The Checkoff is an industry funded program established for the purpose of growing the market for softwood lumber products in the United States.
•    The Checkoff as approved by a super-majority vote of the softwood lumber industry in 2011.
•    Established under authority provided by Congress the Checkoff and its programs are governed by the Softwood Lumber Board with oversight by the U.S. Department of Agriculture.
•    Funds provided by industry support marketing and research programs to grow demand.
•    Checkoffs are in place for a variety of agricultural products (i.e. milk, eggs, pork, beef, blueberries, etc.).
All U.S. manufacturers and importers shipping at least 15 million board feet annually into the U.S. market invest in the Checkoff.
Softwood lumber, flooring, and siding products identified in the Harmonized Tariff System of the United States under headings 4401.10, 4409.10, and 4418.99.10, are covered by the Checkoff and are promoted by the Softwood Lumber Board’s programs. For a specific list, please see paragraph 1217.52(h) of the Softwood Lumber Order.
The promotional work supported by the Checkoff is funded by an industry assessment of $0.35 per thousand board feet.

• The Checkoff is governed by the Softwood Lumber Board, which is elected by softwood lumber manufacturers and importers who invest in the Checkoff.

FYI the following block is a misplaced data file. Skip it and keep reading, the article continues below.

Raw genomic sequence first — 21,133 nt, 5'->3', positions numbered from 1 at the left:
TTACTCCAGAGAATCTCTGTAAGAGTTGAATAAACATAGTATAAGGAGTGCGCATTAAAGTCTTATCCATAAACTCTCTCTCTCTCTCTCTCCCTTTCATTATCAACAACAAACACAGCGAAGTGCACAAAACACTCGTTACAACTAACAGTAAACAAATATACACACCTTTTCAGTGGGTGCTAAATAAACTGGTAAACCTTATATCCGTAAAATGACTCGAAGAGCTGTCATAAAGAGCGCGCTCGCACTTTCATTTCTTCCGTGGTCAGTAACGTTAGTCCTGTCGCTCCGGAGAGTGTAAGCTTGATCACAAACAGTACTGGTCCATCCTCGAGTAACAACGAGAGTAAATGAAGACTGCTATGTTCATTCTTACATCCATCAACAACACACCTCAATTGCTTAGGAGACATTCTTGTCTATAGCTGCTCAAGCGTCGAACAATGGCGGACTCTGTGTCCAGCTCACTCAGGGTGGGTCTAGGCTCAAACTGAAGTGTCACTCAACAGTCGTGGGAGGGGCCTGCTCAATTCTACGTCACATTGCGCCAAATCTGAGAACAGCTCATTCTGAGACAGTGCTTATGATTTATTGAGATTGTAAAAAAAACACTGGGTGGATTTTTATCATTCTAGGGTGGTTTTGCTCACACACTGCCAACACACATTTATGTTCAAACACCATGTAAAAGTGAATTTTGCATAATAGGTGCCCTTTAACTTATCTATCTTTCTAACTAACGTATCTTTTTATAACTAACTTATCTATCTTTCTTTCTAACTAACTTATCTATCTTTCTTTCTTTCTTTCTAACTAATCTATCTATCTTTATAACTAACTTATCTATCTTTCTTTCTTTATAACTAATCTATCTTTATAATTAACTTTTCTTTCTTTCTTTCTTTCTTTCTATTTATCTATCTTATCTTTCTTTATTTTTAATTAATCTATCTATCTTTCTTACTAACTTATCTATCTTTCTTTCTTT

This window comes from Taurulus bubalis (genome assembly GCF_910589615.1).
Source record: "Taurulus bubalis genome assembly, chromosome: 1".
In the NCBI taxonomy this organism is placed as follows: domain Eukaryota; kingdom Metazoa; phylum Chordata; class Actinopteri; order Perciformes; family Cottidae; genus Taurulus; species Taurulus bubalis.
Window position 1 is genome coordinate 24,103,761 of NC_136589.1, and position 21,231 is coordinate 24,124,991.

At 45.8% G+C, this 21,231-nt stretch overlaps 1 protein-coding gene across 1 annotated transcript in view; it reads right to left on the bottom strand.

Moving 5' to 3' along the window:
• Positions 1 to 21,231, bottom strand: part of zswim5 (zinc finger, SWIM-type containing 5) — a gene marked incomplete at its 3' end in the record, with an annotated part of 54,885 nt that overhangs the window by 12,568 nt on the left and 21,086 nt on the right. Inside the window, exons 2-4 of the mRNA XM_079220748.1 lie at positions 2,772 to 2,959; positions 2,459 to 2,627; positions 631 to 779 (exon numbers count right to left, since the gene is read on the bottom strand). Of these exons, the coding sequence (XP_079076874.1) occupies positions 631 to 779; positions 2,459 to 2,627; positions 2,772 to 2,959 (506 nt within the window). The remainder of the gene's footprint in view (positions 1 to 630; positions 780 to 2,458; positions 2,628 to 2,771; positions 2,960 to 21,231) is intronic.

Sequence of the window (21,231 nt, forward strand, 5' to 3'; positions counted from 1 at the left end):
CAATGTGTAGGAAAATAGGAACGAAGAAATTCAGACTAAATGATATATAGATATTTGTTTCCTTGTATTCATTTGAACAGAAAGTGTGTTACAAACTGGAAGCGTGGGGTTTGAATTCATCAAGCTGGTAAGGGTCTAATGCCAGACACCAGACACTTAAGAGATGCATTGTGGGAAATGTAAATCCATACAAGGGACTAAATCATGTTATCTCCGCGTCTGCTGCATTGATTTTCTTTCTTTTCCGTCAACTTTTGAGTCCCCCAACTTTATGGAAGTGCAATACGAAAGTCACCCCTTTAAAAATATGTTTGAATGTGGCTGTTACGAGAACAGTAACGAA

• The regionally balanced board has 16 seats in five regions with 11 U.S. and 5 Canadian seats.
• The Board reflects the diversity of the industry that invests in the Checkoff with respect to regional differences, company size, family owned independents, variety of products, experience of members, methods of production and distribution, marketing strategies, and the other factors that will bring different perspectives and ideas to the table.

Yes, there are three exemptions:

• a small company exemption for domestic manufacturers or importers shipping less than 15 million board feet of covered softwood lumber products into the U.S. market;
• an equity exemption of 15 mmbf for all companies who pay an assessment; and
• an export exemption which exempts all softwood lumber products exported out of the United States.

Yes. USDA requires an evaluation every five years, and the Softwood Lumber Board supports an ongoing performance evaluation by the independent, third-party evaluator, Prime Consulting. From 2012-2019 the evaluator has shown that the Board’s programs generated more than 6.3 billion board feet of incremental demand, primarily in the non-residential, multifamily residential, and commercial sectors.

Still have questions?  Please contact us and we’ll be happy to answer them.